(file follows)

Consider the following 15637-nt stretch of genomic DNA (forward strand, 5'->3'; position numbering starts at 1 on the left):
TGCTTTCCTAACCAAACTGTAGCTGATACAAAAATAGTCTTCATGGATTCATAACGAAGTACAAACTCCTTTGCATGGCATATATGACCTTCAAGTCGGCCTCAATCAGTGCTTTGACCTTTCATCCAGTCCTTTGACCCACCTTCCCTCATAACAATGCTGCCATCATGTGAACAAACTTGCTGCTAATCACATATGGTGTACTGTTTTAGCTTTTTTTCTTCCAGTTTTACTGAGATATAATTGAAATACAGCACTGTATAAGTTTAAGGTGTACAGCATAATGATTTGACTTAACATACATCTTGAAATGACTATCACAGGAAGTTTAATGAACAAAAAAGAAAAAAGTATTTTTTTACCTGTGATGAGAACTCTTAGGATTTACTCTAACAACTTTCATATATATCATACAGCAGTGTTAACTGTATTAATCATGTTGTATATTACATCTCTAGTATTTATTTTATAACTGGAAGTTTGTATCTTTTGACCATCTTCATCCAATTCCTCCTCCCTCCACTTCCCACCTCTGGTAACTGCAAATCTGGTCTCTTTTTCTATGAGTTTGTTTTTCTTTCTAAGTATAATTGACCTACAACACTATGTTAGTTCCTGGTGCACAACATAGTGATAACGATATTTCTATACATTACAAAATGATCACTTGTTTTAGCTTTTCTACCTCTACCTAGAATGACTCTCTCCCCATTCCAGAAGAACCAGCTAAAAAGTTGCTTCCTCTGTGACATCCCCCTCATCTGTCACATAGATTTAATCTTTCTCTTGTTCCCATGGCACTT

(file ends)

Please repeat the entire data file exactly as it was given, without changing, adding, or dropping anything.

Consider the following 15637-nt stretch of genomic DNA (forward strand, 5'->3'; position numbering starts at 1 on the left):
TGCTTTCCTAACCAAACTGTAGCTGATACAAAAATAGTCTTCATGGATTCATAACGAAGTACAAACTCCTTTGCATGGCATATATGACCTTCAAGTCGGCCTCAATCAGTGCTTTGACCTTTCATCCAGTCCTTTGACCCACCTTCCCTCATAACAATGCTGCCATCATGTGAACAAACTTGCTGCTAATCACATATGGTGTACTGTTTTAGCTTTTTTTCTTCCAGTTTTACTGAGATATAATTGAAATACAGCACTGTATAAGTTTAAGGTGTACAGCATAATGATTTGACTTAACATACATCTTGAAATGACTATCACAGGAAGTTTAATGAACAAAAAAGAAAAAAGTATTTTTTTACCTGTGATGAGAACTCTTAGGATTTACTCTAACAACTTTCATATATATCATACAGCAGTGTTAACTGTATTAATCATGTTGTATATTACATCTCTAGTATTTATTTTATAACTGGAAGTTTGTATCTTTTGACCATCTTCATCCAATTCCTCCTCCCTCCACTTCCCACCTCTGGTAACTGCAAATCTGGTCTCTTTTTCTATGAGTTTGTTTTTCTTTCTAAGTATAATTGACCTACAACACTATGTTAGTTCCTGGTGCACAACATAGTGATAACGATATTTCTATACATTACAAAATGATCACTTGTTTTAGCTTTTCTACCTCTACCTAGAATGACTCTCTCCCCATTCCAGAAGAACCAGCTAAAAAGTTGCTTCCTCTGTGACATCCCCCTCATCTGTCACATAGATTTAATCTTTCTCTTGTTCCCATGGCACTT